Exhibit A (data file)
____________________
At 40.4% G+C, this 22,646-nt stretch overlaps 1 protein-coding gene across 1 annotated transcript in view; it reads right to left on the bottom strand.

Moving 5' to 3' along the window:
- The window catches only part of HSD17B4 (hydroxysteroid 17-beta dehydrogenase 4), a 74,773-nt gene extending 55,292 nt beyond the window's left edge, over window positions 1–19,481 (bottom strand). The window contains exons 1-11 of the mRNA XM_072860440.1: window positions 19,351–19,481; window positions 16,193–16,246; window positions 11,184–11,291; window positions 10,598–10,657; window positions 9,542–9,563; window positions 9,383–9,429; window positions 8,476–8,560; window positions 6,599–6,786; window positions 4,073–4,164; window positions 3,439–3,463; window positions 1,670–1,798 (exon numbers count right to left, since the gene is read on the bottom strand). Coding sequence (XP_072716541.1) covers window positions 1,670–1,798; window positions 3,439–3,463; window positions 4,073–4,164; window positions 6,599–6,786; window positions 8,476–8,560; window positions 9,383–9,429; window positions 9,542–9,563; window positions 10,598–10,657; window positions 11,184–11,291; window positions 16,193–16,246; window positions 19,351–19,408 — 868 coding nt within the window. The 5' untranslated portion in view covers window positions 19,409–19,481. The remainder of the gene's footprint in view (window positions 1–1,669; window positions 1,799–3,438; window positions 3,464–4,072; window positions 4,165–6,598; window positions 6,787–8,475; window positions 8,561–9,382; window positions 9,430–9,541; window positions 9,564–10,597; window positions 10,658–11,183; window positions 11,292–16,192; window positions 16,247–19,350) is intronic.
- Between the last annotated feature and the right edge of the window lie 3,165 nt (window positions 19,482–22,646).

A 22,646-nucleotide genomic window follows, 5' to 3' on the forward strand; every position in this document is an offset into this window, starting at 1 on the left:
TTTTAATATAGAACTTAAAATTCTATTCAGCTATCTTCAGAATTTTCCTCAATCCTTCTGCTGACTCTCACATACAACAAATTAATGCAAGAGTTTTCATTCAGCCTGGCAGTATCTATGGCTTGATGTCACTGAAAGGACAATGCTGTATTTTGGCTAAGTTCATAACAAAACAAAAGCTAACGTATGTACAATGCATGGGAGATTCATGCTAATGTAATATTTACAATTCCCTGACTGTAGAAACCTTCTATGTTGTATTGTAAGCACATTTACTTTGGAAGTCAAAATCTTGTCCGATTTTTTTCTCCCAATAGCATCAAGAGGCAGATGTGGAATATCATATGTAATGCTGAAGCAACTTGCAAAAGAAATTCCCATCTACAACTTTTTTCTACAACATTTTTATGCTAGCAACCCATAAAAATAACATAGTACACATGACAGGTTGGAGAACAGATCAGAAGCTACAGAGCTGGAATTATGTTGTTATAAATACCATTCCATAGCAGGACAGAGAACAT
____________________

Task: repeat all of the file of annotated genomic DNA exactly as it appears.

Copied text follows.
At 40.4% G+C, this 22,646-nt stretch overlaps 1 protein-coding gene across 1 annotated transcript in view; it reads right to left on the bottom strand.

Moving 5' to 3' along the window:
- The window catches only part of HSD17B4 (hydroxysteroid 17-beta dehydrogenase 4), a 74,773-nt gene extending 55,292 nt beyond the window's left edge, over window positions 1–19,481 (bottom strand). The window contains exons 1-11 of the mRNA XM_072860440.1: window positions 19,351–19,481; window positions 16,193–16,246; window positions 11,184–11,291; window positions 10,598–10,657; window positions 9,542–9,563; window positions 9,383–9,429; window positions 8,476–8,560; window positions 6,599–6,786; window positions 4,073–4,164; window positions 3,439–3,463; window positions 1,670–1,798 (exon numbers count right to left, since the gene is read on the bottom strand). Coding sequence (XP_072716541.1) covers window positions 1,670–1,798; window positions 3,439–3,463; window positions 4,073–4,164; window positions 6,599–6,786; window positions 8,476–8,560; window positions 9,383–9,429; window positions 9,542–9,563; window positions 10,598–10,657; window positions 11,184–11,291; window positions 16,193–16,246; window positions 19,351–19,408 — 868 coding nt within the window. The 5' untranslated portion in view covers window positions 19,409–19,481. The remainder of the gene's footprint in view (window positions 1–1,669; window positions 1,799–3,438; window positions 3,464–4,072; window positions 4,165–6,598; window positions 6,787–8,475; window positions 8,561–9,382; window positions 9,430–9,541; window positions 9,564–10,597; window positions 10,658–11,183; window positions 11,292–16,192; window positions 16,247–19,350) is intronic.
- Between the last annotated feature and the right edge of the window lie 3,165 nt (window positions 19,482–22,646).

A 22,646-nucleotide genomic window follows, 5' to 3' on the forward strand; every position in this document is an offset into this window, starting at 1 on the left:
TTTTAATATAGAACTTAAAATTCTATTCAGCTATCTTCAGAATTTTCCTCAATCCTTCTGCTGACTCTCACATACAACAAATTAATGCAAGAGTTTTCATTCAGCCTGGCAGTATCTATGGCTTGATGTCACTGAAAGGACAATGCTGTATTTTGGCTAAGTTCATAACAAAACAAAAGCTAACGTATGTACAATGCATGGGAGATTCATGCTAATGTAATATTTACAATTCCCTGACTGTAGAAACCTTCTATGTTGTATTGTAAGCACATTTACTTTGGAAGTCAAAATCTTGTCCGATTTTTTTCTCCCAATAGCATCAAGAGGCAGATGTGGAATATCATATGTAATGCTGAAGCAACTTGCAAAAGAAATTCCCATCTACAACTTTTTTCTACAACATTTTTATGCTAGCAACCCATAAAAATAACATAGTACACATGACAGGTTGGAGAACAGATCAGAAGCTACAGAGCTGGAATTATGTTGTTATAAATACCATTCCATAGCAGGACAGAGAACAT